Climate Change Claim Evidence Reasoning CER Graphic Organizer Anchor Chart

$3.50

SKU: 8573758 Category: Tags: , ,

Description

Students learn what Climate Change is, how do we know it’s real, how it’s changing climate, what the impacts are and can we reverse it through a C.E.R. (Claim Evidence Reasoning) graphic organizer. This is great for getting your students to explain phenomena in a meaningful way and it allows you as the instructor to adequately assess their understanding of concepts. The students figure out what the “Claim” is in the article, they then use data that supports the claim in the “Evidence” section, draw visual evidence and then explain why the evidence supports the claim in the “Reasoning” section. 

The article has the following concepts:

Climate change

Climate models

Impacts of Climate change

Can We Reverse Climate change?

Ocean Acidification

Global average pH of ocean surface

Human activity

Industrial Revolution

Cores drilled from ocean sediments

Atmospheric gases

Greenhouse Gases

Carbon Dioxide

Oxygen

Methane

Molecules

Take a look at my CER Mega bundle!

This is great for a current event, sub plan, homework, critical thinking, scaffolding and/or reinforcement of concepts!

You get a CER graphic organizer, an editable key, the article, tips for CER and the link to the website in the article.

NGSS Standards:

Middle School:

ESS3.C:  Human Impacts on Earth Systems: Human activities have significantly altered the biosphere, sometimes damaging or destroying natural habitats and causing the extinction of other species. But changes to Earth’s environments can have different impacts (negative and positive) for different living things.(MS-ESS3-3)

High School: Changes in the atmosphere due to human activity have increased carbon dioxide concentrations and thus affect climate. (HS-ESS2-4)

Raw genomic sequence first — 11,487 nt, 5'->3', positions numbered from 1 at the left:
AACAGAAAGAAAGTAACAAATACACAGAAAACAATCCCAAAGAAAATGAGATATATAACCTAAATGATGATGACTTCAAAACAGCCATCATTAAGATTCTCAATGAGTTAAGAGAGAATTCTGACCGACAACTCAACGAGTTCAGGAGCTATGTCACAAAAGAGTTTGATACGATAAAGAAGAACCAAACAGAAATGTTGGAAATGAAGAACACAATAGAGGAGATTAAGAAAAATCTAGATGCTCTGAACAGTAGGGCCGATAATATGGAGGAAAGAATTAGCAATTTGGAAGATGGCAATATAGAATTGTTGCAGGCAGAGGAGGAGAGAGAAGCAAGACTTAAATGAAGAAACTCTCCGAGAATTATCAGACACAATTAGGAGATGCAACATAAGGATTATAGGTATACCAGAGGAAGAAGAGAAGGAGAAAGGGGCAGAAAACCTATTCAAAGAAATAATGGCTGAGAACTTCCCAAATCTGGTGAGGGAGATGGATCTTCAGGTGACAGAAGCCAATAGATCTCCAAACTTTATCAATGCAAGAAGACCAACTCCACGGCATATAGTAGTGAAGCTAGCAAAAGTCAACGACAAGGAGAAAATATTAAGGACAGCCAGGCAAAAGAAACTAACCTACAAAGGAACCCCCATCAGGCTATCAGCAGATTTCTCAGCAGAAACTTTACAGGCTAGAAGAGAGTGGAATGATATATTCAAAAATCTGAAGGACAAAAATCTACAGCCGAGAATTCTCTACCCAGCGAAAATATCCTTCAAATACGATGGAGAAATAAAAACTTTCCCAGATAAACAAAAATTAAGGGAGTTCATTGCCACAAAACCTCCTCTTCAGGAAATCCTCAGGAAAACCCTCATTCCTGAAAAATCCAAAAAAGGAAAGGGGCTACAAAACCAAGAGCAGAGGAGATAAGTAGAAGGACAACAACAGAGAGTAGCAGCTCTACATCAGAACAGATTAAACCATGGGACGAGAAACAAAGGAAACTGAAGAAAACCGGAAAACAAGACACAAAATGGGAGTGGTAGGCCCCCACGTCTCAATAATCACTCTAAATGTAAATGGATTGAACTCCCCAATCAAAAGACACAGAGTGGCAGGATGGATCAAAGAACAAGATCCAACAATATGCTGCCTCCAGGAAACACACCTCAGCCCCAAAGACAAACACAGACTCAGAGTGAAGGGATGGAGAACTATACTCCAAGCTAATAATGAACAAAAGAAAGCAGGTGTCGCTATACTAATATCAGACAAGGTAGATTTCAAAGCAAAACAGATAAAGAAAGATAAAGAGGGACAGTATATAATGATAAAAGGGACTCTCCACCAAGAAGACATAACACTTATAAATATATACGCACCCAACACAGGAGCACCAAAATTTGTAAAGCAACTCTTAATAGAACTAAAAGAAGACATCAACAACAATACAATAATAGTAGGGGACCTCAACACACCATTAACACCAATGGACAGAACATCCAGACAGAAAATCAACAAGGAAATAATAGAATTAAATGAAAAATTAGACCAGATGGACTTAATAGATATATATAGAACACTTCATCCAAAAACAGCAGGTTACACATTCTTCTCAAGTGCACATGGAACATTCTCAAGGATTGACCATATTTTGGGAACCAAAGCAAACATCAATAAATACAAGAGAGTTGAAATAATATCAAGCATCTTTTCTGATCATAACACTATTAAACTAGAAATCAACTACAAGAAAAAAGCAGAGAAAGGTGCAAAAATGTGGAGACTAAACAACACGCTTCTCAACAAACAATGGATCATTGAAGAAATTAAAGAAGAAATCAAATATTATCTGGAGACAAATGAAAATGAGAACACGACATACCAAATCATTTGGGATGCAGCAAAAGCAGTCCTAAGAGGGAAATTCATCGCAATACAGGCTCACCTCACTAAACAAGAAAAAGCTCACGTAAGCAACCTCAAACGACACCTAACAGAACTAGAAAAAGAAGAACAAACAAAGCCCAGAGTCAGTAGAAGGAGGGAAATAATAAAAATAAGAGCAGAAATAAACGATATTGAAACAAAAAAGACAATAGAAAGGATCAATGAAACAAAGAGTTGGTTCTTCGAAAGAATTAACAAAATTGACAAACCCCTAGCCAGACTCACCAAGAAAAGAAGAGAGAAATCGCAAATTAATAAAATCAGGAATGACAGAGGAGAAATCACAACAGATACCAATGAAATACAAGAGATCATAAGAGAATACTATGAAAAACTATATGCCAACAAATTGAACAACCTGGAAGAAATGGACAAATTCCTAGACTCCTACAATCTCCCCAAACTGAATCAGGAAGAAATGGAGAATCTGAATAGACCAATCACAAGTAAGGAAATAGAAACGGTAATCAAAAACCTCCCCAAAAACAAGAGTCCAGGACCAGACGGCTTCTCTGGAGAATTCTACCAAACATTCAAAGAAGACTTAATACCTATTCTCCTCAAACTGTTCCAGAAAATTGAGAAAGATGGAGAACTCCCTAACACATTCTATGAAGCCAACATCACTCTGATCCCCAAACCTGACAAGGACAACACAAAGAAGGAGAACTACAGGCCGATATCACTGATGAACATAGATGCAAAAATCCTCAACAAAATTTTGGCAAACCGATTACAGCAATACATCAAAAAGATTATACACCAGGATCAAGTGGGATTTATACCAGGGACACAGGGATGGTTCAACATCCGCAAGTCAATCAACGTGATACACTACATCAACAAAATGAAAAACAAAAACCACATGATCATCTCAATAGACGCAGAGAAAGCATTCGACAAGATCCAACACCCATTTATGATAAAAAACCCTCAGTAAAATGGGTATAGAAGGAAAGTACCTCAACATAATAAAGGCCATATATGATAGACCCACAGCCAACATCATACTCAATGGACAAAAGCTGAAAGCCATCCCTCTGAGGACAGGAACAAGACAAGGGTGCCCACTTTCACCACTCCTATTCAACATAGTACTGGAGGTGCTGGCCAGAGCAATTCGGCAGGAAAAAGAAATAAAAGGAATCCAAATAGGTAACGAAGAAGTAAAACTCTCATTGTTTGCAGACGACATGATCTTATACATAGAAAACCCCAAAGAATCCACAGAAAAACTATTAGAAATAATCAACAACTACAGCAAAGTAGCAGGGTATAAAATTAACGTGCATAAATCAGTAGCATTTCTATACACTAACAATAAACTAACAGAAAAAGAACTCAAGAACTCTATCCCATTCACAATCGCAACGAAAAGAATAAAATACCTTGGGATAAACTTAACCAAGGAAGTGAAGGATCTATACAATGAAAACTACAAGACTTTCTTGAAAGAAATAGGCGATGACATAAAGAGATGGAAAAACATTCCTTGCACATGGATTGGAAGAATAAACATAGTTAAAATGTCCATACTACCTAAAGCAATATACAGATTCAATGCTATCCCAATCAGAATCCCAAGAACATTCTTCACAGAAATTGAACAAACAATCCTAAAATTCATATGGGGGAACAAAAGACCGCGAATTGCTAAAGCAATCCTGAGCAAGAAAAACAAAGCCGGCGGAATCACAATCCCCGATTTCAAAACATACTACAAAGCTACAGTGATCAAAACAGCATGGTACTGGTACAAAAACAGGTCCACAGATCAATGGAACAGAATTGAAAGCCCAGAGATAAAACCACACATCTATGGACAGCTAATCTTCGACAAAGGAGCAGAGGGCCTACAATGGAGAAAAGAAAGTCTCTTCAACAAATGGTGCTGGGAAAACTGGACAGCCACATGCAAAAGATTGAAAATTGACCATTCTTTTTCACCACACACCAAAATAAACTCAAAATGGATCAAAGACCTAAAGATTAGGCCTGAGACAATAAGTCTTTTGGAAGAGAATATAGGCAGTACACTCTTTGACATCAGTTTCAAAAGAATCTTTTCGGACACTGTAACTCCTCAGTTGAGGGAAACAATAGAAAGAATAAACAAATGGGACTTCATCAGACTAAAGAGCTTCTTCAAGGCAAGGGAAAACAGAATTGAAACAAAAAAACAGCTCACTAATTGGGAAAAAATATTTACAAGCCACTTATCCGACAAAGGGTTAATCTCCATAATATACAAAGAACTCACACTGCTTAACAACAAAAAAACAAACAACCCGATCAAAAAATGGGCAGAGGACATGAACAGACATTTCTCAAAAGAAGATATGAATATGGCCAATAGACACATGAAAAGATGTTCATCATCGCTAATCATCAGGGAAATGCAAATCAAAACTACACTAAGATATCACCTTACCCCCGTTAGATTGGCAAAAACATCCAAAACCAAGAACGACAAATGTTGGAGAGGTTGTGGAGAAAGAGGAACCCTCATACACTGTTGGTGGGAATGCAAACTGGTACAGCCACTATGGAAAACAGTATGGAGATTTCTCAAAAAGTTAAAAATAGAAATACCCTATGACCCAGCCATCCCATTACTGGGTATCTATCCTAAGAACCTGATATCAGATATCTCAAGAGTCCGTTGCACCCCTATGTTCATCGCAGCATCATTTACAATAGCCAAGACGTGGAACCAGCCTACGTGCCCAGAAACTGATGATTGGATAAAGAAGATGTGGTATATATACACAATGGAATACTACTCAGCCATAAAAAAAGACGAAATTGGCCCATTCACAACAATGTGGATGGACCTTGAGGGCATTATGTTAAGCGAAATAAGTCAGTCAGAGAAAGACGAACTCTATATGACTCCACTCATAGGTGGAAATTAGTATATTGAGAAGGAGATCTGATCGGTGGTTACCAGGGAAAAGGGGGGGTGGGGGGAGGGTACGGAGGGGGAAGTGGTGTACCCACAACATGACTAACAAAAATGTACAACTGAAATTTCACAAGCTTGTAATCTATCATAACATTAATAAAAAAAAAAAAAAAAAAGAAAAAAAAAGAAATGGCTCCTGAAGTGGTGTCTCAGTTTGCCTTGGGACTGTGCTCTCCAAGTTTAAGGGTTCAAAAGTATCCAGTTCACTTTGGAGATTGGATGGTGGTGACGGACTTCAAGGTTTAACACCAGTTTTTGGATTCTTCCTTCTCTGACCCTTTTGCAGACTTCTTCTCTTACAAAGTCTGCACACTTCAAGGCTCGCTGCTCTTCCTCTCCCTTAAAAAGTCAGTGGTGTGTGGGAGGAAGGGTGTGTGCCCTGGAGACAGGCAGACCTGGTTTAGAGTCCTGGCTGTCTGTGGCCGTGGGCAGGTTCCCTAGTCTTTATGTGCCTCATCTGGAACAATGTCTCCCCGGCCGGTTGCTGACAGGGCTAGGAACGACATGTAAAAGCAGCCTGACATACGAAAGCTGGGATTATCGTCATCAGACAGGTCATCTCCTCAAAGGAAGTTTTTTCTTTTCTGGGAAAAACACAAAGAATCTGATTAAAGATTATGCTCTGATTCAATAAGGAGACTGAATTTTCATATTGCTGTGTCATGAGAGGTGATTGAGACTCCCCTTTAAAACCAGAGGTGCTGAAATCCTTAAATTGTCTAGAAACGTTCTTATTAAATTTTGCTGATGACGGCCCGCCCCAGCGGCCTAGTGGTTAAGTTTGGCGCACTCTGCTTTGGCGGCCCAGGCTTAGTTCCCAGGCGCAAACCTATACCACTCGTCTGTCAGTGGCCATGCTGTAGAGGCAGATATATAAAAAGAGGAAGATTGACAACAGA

ESS3.D:  Global Climate Change: Though the magnitudes of human impacts are greater than they have ever been, so too are human abilities to model, predict, and manage current and future impacts.(HS-ESS3-5)

SEP’s

Asking Questions and Defining Problem:

Students at any grade level should be able to ask questions of each other about the texts they read, the features of the phenomena they observe, and the conclusions they draw from their models or scientific investigations. 

Engaging in Argument from Evidence:

In 9–12 builds on K–8 experiences and progresses to using appropriate and sufficient evidence and scientific reasoning to defend and critique claims and explanations about the natural and designed world(s). Arguments may also come from current scientific or historical episodes in science.

Construct an explanation based on valid and reliable evidence obtained from a variety of sources (including students’ own investigations, models, theories, simulations, peer review) and the assumption that theories and laws that describe the natural world operate today as they did in the past and will continue to do so in the future. (HS-ESS1-2)

CCC’s

CCC1: Patterns

Observed patterns of forms and events guide organization and classification, and they prompt questions about relationships and the factors that influence them.

Systems and System Models

Models (e.g., physical, mathematical, computer models) can be used to simulate systems and interactions—including energy, matter, and information flows—within and between systems at different scales. (HS-LS2-5)

Energy and Matter

Changes of energy and matter in a system can be described in terms of energy and matter flows into, out of, and within that system. (HS-LS1-5), (HS-LS1-6)

Energy cannot be created or destroyed—it only moves between one place and another place, between objects and/or fields, or between systems. (HS-LS1-7), (HS-LS2-4)

Energy drives the cycling of matter within and between systems. (HS-LS2-3)

Cause and Effect: Empirical evidence is required to differentiate between cause and correlation and make claims about specific causes and effects.(HS-ESS2-4)

Stability and Change: Change and rates of change can be quantified and modeled over very short or very long periods of time. Some system changes are irreversible.(HS-ESS3-5)

TERMS OF USE

• All rights reserved by Williams Hands On Science, Inc.

• This product is to be used by the original purchaser only.

• Intended for classroom and personal use only.

• Copying for more than one teacher, classroom, department, school, or school system is prohibited.

• This product may not be distributed or displayed digitally for public view.

• Failure to comply is a copyright infringement and a violation of the Digital Millennium Copyright Act (DMCA).

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williamshandsonscience@gmail.com

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